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  • augerpro
    replied
    Let my subscription lapse while I'm travelling for work, but I renewed it just now. Site should be back in 48 hours. The SB26 versions are the most popular. Why are you developing your own software? Does something like ABEC not work well for you?

    Leave a comment:


  • andy19191
    replied
    I am seeing advertising on somasonus.net like a no longer registered site. Is this a problem at my end or yours?

    After years of prevarication it looks like I am finally getting round to developing some software suitable for waveguide simulation and would like to use one/some of your builds as an example. Which would you consider the most popular/suitable and how do you parameterise the geometry?

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  • augerpro
    replied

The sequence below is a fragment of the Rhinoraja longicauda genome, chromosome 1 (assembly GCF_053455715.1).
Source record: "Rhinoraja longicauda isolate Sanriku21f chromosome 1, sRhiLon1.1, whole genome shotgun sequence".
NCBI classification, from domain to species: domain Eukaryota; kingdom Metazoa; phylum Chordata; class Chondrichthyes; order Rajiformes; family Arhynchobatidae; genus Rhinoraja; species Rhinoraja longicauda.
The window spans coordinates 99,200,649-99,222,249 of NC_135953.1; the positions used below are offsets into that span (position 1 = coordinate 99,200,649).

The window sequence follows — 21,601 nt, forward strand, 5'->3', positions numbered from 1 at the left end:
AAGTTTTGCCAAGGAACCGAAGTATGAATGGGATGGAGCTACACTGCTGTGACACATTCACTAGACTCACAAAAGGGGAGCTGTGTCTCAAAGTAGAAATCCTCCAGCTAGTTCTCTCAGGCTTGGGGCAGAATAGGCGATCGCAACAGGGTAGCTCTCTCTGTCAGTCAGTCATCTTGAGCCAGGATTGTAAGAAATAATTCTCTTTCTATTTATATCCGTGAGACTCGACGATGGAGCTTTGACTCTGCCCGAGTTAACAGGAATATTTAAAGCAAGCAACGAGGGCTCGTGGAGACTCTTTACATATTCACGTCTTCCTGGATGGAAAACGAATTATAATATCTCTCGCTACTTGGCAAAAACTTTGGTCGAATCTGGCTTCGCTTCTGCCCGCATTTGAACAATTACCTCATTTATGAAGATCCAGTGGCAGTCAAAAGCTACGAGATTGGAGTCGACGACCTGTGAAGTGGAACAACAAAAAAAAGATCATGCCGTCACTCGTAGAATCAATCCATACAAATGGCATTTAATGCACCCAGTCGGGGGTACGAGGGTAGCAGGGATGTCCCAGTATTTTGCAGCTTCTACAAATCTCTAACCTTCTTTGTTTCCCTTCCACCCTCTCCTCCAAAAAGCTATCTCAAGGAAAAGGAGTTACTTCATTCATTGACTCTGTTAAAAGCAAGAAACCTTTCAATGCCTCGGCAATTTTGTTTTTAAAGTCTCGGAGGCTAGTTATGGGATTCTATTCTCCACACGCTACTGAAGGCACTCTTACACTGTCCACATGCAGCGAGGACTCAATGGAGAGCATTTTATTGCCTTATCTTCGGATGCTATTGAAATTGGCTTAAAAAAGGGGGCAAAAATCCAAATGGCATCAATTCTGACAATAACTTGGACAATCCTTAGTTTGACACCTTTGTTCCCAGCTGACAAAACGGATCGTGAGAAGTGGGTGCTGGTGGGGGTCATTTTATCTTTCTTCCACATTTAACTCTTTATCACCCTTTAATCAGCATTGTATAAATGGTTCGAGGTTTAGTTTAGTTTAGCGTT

I did test the SB19, should be in my earliest results. The SB21 was better - at least with the designs I was doing at the time - and with a shorting ring seemed a better choice so I didn't pursue the SB19 any farther.

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  • TN Allen
    replied
    If someone is sufficiently interested in testing this tweeter, the SB19ST, and has an interesting wg design and ideas for comprehensively testing it, I might mill or print the design.

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  • DaveFred
    replied
    Did you ever try a waveguide with the SB19ST?

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  • civit
    replied
    Originally posted by augerpro View Post
    Sorry for the absence, working a ton the last few months. But the good news is I've started a new website somasonus.net to host all my DIY stuff. It's barren right now, but I have posted the best of the waveguides with downloadable CAD files for 3D printing or CNC. Let me know if anything renders weird on the website, it really changes depending on what device I'm on.
    I think I emailed you about this a week or two back. Thanks for doing this.

    Leave a comment:


  • dlneubec
    replied
    Very cool. Kudos for what you are doing for the DIY community.